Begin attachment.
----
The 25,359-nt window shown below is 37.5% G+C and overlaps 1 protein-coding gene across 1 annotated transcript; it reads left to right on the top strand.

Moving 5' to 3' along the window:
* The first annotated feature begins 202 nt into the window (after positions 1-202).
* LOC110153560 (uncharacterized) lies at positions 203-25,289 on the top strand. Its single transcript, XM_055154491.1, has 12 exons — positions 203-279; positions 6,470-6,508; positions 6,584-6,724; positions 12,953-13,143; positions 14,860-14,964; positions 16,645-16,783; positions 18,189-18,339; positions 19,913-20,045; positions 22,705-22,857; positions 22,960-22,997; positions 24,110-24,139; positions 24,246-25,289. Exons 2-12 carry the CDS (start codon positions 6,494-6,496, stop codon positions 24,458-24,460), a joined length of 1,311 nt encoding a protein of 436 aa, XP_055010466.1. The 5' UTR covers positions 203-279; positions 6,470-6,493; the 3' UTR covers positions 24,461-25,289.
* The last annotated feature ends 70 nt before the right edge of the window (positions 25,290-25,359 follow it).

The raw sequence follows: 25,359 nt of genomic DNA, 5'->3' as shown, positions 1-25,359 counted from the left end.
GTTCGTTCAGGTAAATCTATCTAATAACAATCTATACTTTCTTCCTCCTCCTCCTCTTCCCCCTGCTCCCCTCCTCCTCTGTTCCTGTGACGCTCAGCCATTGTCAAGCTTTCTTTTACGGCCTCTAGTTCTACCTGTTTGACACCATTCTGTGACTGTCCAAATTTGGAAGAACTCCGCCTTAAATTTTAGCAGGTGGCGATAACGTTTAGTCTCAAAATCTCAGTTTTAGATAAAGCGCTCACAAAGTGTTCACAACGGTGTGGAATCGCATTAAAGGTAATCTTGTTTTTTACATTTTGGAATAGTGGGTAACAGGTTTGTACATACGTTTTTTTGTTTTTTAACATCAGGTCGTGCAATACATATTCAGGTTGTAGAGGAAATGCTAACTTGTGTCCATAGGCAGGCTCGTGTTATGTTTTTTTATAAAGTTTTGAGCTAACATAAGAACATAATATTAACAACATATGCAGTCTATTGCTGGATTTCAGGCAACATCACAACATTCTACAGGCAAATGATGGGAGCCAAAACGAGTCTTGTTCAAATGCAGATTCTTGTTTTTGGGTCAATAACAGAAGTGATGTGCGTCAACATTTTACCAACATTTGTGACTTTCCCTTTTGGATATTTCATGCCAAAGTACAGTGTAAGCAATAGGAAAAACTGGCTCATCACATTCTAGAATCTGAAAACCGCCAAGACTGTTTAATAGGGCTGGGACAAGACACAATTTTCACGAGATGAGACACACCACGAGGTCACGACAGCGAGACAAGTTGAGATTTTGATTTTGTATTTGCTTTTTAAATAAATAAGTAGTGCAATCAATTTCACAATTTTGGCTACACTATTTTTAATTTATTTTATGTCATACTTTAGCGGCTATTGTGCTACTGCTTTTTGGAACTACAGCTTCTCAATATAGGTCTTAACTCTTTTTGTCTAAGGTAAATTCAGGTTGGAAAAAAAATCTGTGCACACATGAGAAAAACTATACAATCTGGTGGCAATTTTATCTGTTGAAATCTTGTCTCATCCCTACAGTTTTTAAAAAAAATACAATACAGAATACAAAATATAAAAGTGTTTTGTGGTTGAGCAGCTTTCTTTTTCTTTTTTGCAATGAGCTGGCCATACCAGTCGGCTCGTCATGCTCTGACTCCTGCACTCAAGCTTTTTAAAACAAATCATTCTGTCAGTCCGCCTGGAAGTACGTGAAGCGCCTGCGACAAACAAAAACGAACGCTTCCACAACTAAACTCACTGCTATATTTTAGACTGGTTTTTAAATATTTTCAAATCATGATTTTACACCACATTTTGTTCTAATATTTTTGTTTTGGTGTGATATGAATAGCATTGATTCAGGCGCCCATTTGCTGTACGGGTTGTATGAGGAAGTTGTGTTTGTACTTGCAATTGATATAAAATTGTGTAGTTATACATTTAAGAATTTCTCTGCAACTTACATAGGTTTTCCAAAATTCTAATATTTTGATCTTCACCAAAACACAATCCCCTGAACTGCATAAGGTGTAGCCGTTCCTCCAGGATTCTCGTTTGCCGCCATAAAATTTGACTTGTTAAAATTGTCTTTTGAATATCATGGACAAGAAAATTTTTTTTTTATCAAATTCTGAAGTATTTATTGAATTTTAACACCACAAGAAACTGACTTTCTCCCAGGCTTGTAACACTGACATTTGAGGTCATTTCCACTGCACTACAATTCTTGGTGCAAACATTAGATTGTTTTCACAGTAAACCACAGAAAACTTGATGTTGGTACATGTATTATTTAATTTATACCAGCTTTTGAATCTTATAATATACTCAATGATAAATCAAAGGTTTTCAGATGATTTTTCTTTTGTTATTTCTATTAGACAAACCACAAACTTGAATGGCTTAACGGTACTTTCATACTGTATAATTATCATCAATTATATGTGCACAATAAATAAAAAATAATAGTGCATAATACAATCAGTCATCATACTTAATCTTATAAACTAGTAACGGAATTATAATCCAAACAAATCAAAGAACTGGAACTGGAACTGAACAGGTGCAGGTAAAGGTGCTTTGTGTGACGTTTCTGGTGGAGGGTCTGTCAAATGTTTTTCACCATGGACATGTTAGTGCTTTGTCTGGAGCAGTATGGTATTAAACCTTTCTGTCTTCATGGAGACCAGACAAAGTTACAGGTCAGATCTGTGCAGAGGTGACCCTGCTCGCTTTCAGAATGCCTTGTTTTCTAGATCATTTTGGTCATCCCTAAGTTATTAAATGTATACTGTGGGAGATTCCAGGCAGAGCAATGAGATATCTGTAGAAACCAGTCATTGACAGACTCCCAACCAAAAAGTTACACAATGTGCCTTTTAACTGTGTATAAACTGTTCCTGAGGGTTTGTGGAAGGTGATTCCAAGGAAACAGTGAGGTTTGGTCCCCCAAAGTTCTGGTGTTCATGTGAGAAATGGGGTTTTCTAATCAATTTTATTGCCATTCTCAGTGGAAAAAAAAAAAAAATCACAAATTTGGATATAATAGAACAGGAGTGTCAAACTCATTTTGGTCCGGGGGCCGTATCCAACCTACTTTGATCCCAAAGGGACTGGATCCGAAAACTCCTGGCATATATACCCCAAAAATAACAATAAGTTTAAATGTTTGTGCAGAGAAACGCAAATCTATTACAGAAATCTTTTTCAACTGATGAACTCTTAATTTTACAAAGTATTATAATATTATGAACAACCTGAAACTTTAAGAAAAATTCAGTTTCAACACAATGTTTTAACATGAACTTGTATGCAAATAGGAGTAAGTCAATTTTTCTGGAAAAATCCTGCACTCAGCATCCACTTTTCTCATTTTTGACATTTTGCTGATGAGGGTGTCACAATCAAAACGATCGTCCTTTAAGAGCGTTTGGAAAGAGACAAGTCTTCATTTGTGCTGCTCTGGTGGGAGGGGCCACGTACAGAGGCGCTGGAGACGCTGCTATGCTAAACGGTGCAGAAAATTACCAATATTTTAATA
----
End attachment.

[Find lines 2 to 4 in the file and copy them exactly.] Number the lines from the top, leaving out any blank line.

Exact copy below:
Moving 5' to 3' along the window:
* The first annotated feature begins 202 nt into the window (after positions 1-202).
* LOC110153560 (uncharacterized) lies at positions 203-25,289 on the top strand. Its single transcript, XM_055154491.1, has 12 exons — positions 203-279; positions 6,470-6,508; positions 6,584-6,724; positions 12,953-13,143; positions 14,860-14,964; positions 16,645-16,783; positions 18,189-18,339; positions 19,913-20,045; positions 22,705-22,857; positions 22,960-22,997; positions 24,110-24,139; positions 24,246-25,289. Exons 2-12 carry the CDS (start codon positions 6,494-6,496, stop codon positions 24,458-24,460), a joined length of 1,311 nt encoding a protein of 436 aa, XP_055010466.1. The 5' UTR covers positions 203-279; positions 6,470-6,493; the 3' UTR covers positions 24,461-25,289.